Tuesday, January 04, 2011

Insider Trading Revisted Again: "If We Had to Mark to Market We'd Be Bankrupt"

Here's a quick story for discussion, since I've written about the topic of the gray line of insider trading before.  In November, 2008, I was minding my own business, driving around the Berkshires looking for a house to buy, when I got a call from an old headhunter we used to deal with on my trading desk.  This time, she had a job she thought I'd be good for, and she was right - it was a position that was tailor made for me, if only I'd been eager to jump into the fray.  I interviewed with the firm, and went back at the end of December to discuss more details with them.

I was sitting in the cafeteria with the head of trading, talking about the state of the financial crisis, which was in full bloom at that point.  Markets were getting crushed.  I made a comment about how I wasn't a fan of extend and pretend and abandoning mark to market, and this guy told me, verbatim, "If we had to mark to market we'd be bankrupt."  My jaw, literally, dropped.  Dude - if you want me to come work for you, especially in a trading capacity, that's not the kind of thing you tell me.  Especially since I come from a background trading instruments which were always marked to market daily (equities, options, futures).  My counterparty quickly backpedaled, clarifying what he meant, explaining "held-to-maturity" classifications, etc - I don't really want to debate mark-to-market, although Barry Ritholtz has a thread on it today, if that's what you're interested in.  In any case, this wasn't the kind of thing I'd expect to hear from someone in a head trading role.   Market prices are the life blood of a trader, in my opinion.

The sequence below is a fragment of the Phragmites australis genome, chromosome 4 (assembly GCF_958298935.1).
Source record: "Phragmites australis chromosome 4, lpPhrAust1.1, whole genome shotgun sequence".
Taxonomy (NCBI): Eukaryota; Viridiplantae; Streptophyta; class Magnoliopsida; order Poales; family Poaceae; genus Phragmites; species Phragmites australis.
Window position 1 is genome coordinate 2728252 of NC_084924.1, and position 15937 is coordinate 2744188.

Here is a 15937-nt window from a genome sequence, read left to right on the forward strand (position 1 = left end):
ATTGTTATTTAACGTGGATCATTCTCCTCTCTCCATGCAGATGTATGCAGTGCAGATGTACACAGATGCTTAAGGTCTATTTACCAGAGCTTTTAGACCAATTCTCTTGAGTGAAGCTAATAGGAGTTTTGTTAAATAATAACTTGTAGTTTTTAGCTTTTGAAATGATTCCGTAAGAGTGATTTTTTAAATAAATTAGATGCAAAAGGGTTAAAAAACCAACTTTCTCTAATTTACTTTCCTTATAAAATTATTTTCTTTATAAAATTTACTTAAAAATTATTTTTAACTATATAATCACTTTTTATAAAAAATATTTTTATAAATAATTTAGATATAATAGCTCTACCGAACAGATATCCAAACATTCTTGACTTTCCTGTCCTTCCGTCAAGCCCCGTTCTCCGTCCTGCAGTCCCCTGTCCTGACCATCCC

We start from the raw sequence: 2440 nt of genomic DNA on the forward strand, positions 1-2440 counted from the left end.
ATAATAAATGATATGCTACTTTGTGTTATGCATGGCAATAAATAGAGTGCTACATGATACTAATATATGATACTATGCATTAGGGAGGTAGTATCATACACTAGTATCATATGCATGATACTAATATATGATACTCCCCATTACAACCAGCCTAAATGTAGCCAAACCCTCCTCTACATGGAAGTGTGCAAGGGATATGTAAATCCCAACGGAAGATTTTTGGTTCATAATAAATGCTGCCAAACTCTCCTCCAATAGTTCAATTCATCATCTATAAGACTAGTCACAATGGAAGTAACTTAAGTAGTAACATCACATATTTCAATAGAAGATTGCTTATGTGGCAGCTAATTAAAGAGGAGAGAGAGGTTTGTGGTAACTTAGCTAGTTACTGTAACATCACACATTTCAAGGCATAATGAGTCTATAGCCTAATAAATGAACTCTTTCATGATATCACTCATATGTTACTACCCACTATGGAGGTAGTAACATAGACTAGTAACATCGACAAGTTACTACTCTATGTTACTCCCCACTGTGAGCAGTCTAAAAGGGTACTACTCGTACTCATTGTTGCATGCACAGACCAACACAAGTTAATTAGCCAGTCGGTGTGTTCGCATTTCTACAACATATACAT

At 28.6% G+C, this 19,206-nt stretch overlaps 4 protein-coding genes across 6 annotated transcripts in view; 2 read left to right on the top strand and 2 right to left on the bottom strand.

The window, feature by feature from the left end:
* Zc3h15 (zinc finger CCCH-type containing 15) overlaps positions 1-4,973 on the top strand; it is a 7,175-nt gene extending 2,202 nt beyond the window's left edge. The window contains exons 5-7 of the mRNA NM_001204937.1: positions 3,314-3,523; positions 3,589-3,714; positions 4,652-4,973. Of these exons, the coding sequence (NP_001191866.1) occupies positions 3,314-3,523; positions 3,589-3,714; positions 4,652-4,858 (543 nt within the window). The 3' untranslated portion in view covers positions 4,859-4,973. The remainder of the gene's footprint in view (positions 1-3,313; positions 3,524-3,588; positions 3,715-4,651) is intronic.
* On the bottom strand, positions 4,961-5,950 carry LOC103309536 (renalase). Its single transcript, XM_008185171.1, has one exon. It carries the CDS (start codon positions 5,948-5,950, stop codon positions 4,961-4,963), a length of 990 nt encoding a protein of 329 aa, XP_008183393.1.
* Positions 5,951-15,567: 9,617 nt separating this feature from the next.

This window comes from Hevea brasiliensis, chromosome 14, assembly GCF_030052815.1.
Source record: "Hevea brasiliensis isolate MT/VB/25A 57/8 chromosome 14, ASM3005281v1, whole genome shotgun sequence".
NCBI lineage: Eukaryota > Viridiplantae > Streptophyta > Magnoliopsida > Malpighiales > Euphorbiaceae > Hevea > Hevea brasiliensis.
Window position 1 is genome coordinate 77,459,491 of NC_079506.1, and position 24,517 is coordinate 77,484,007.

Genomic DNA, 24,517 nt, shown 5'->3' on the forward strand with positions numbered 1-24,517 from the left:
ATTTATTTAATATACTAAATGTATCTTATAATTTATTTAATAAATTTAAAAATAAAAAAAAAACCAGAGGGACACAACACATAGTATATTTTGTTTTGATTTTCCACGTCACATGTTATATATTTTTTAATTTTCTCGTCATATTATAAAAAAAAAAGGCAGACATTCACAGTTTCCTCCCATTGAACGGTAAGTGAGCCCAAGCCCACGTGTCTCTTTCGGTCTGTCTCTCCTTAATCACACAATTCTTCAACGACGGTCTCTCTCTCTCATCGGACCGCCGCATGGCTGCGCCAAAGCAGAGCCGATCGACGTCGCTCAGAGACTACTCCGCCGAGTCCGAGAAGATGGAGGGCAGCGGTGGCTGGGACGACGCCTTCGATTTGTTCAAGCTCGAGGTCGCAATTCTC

Anyway, we left it with "we need to clean up our year end stuff, and we'll settle this in the New Year."  Basically, I assumed that the job was mine if I wanted it, and I was agonizing over if I actually wanted it!  Less than three weeks later, this firm reported earnings, wrote down marks on billions of dollars of assets, and saw their stock price get cut in half.  That was the end of those job discussions - I never even followed up.  But I was kicking myself and shaking my head that morning saying "Jeezus - the head of trading basically TOLD me that the stuff was worth way less than they were pretending it was worth - this was the easiest short in history."  But would it have been legal if I'd traded on that?